Got around to finishing a couple of books that are worth mentioning. The first was the recently popular Guns, Germs, and Steel. Its an interesting survey of the natural aspects of the planet that led to people in certain areas getting a head start on technological evolution, from the beginnings of agriculture to the refinement of technology. Quick read for a reasonably thick book, but I think thats because it was relatively light on real insight. Most of the key arguments could have fit in to a volume a fifth this long. There was quite a bit of personal anecdotes from the author about his experiences working with native tribes in New Guinea. I hate personal anecdotes (one reason I can’t stand to read anything by NY Times Journalist Thomas Friedman).
Anecdotes aside, some of Diamond’s (well-supported) assertions are that the initial availability of highly suitable agricultural crops (namely high-yield grains and domestic-able animals) gave early European and Asian peoples a head start on settling down. The east-west climate axis of Eurasia also made it easier for agriculture to spread quicker than going north-south as it had to in Africa and the Americas. He draws a lot of parallels between different people on different continents, and has many good stories, and its an enjoyable read, I’m sure which has contributed to its popularity.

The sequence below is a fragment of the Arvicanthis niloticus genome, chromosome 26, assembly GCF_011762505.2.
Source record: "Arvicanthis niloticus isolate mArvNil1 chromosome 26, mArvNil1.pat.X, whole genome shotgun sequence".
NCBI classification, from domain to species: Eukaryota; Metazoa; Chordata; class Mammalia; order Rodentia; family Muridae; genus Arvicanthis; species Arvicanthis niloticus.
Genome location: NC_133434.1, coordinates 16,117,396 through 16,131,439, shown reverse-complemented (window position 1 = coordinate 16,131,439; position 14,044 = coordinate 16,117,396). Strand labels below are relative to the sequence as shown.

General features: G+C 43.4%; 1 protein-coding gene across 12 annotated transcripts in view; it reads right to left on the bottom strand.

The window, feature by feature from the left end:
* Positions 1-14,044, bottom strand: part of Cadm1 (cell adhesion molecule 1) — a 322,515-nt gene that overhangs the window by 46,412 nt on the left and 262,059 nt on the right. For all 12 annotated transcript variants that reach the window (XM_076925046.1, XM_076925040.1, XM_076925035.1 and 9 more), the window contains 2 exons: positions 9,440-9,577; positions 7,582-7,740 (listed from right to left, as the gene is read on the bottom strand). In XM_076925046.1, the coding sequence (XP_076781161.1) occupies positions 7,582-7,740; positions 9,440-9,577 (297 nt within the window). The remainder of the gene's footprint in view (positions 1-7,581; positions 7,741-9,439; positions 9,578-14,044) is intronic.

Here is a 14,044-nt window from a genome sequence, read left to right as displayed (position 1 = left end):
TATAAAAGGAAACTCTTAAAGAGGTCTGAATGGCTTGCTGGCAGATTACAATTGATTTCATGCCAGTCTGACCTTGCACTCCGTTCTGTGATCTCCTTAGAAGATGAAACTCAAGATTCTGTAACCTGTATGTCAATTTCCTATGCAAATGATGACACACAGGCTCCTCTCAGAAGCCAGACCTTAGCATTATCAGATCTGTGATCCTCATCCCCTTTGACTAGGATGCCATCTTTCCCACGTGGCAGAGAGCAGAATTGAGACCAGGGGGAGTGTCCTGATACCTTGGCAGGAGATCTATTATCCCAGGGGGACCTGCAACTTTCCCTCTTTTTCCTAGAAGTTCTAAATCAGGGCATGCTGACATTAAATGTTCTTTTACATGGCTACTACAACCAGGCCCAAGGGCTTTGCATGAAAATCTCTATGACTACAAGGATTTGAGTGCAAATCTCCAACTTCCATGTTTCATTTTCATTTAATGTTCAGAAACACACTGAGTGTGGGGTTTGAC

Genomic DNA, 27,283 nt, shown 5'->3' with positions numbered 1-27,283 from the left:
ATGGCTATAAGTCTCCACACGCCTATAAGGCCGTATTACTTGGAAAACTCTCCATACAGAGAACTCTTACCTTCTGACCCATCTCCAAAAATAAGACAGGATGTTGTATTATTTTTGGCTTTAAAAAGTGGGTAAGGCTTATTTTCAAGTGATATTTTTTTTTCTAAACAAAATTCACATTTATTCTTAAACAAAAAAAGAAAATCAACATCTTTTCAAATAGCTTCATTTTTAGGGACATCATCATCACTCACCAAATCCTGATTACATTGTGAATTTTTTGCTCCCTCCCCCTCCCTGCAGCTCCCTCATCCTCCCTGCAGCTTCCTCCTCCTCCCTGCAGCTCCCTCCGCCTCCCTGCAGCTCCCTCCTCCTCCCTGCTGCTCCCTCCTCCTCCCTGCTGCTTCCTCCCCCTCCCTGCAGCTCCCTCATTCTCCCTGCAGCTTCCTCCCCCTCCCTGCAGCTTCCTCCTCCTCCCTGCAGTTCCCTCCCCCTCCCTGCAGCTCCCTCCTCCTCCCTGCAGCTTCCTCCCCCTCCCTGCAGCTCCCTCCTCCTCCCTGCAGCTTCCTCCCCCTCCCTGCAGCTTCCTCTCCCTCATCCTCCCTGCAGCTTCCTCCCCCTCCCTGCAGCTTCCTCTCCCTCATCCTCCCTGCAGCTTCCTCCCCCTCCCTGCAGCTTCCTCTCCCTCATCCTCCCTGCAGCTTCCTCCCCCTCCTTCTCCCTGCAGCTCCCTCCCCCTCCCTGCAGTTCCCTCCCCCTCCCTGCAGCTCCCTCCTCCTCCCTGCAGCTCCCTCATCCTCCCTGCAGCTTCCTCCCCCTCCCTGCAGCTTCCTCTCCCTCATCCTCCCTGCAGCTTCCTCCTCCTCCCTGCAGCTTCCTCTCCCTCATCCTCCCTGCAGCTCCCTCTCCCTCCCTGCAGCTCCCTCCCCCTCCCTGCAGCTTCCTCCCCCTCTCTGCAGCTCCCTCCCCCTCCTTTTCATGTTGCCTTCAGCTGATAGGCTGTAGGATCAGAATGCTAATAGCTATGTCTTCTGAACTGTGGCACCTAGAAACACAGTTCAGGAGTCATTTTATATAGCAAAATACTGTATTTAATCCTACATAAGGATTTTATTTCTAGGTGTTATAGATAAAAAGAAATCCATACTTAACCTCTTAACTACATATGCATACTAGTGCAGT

A more interesting (to me) read was The Wealth and Poverty of Nations. A good friend of mine was reading this a couple of years ago and I picked it up, but its taken a while to get through the full thing. I believe dense is the word I’m looking for here. This book is chasing a similar topic, but from a fairly different angle. Instead of looking at environmental differences as a cause for the disparities in the modern world, Landes looks for cultural and socio-economic differences between early nations to explain how different nations advanced more quickly than others. In some places his arguments can be seen as a rah-rah endorsement of free-market economies, but this is in no way simple propaganda. There are several interesting stories of how certain civilizations missed their chance to advance rapidly because they weren’t able to harness the power of some of their more interesting inventions due to various attitudes holding them back.
Good reading, both of them. Now I think its time for something a little more brainless, me-thinks.